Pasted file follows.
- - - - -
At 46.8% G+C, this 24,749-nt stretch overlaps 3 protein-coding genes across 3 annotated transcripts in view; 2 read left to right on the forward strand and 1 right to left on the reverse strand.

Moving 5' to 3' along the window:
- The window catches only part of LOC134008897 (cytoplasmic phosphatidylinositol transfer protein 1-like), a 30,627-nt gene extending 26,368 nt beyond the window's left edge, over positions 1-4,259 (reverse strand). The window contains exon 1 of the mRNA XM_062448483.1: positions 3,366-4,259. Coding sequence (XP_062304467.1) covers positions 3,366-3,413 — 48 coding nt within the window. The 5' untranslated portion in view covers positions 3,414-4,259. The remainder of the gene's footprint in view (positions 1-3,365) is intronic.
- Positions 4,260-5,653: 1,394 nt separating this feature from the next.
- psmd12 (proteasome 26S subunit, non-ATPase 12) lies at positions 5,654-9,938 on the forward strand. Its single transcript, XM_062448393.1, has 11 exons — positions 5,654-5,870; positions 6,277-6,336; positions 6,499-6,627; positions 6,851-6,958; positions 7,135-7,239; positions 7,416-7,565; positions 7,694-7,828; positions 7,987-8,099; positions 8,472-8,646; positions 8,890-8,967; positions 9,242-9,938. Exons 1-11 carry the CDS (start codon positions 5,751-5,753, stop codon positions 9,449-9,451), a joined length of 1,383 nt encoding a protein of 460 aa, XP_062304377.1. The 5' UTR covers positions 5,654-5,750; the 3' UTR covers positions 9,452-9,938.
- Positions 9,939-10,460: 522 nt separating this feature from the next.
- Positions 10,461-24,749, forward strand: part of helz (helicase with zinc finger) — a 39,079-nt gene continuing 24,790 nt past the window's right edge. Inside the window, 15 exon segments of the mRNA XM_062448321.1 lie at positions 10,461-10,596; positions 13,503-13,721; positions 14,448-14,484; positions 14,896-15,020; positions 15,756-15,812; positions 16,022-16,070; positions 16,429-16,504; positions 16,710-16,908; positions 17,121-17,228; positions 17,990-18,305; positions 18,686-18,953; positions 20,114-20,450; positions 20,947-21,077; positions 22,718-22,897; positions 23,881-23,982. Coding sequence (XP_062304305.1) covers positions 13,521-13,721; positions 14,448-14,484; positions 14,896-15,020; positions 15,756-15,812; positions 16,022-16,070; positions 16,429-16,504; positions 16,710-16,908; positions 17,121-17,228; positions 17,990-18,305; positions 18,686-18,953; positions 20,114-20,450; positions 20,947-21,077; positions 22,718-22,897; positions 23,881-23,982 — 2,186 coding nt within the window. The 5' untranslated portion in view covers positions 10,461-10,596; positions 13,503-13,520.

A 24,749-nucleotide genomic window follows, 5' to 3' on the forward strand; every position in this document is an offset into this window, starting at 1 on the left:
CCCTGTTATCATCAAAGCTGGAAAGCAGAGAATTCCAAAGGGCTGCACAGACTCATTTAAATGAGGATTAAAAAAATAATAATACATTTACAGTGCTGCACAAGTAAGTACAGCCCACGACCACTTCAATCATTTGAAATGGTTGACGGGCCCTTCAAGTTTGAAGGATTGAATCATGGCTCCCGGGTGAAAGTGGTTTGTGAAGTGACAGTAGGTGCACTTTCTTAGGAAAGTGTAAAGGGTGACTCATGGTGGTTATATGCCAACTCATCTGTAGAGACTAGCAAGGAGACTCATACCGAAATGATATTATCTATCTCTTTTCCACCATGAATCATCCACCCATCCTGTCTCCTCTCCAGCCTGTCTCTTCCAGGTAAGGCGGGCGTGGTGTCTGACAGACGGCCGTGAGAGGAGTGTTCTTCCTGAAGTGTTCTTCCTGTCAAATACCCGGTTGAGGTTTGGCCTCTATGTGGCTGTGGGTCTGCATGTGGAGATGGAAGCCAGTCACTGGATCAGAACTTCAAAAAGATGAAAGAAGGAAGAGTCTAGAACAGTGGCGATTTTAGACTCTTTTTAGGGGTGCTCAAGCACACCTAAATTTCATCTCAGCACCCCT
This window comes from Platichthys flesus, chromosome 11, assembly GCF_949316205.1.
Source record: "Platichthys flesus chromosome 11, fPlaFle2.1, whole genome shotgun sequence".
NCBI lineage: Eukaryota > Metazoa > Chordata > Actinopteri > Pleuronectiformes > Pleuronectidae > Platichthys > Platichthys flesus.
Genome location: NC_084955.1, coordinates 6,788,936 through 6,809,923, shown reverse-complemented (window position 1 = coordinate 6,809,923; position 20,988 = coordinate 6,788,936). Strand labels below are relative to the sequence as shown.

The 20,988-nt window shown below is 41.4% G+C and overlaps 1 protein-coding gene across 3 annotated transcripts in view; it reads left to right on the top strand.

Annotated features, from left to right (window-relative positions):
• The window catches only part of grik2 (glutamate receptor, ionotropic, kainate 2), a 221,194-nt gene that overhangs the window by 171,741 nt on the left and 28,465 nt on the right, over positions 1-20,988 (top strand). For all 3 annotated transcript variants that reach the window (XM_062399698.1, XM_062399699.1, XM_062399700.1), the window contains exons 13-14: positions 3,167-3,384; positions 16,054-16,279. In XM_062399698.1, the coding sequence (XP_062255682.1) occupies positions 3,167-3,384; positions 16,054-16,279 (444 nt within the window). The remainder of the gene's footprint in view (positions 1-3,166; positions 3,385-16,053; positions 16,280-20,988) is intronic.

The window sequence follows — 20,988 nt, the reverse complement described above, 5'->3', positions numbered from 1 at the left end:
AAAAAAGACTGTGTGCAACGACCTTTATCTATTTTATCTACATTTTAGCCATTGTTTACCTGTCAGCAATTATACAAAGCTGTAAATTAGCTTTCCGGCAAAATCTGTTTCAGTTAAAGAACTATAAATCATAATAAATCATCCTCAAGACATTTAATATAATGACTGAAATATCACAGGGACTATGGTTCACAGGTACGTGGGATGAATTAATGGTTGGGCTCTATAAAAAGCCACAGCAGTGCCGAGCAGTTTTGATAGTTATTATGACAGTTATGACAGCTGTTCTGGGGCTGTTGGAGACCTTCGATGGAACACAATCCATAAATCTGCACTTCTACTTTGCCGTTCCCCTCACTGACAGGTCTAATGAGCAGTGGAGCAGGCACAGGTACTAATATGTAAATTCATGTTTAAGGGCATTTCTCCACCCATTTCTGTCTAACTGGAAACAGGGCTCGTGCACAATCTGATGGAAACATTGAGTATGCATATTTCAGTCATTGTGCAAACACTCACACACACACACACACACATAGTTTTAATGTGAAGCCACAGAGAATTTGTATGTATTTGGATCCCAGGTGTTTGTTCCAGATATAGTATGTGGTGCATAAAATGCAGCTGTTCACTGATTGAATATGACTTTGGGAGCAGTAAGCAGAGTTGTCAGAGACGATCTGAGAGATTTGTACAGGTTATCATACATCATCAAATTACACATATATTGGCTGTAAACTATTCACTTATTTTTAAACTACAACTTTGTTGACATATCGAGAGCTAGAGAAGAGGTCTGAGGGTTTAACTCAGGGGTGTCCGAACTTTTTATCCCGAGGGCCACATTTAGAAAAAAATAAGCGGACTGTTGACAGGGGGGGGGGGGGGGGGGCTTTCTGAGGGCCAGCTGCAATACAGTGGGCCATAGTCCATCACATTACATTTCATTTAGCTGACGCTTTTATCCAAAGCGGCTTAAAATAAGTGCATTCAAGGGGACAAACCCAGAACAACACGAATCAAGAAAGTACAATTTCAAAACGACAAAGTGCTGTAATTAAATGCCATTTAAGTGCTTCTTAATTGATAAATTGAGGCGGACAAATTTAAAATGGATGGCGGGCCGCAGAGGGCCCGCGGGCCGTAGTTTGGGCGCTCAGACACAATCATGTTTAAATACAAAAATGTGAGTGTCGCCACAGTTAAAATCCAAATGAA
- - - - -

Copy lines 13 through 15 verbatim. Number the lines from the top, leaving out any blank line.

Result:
Genome location: NC_084955.1, coordinates 6,788,936 through 6,809,923, shown reverse-complemented (window position 1 = coordinate 6,809,923; position 20,988 = coordinate 6,788,936). Strand labels below are relative to the sequence as shown.

The 20,988-nt window shown below is 41.4% G+C and overlaps 1 protein-coding gene across 3 annotated transcripts in view; it reads left to right on the top strand.

Annotated features, from left to right (window-relative positions):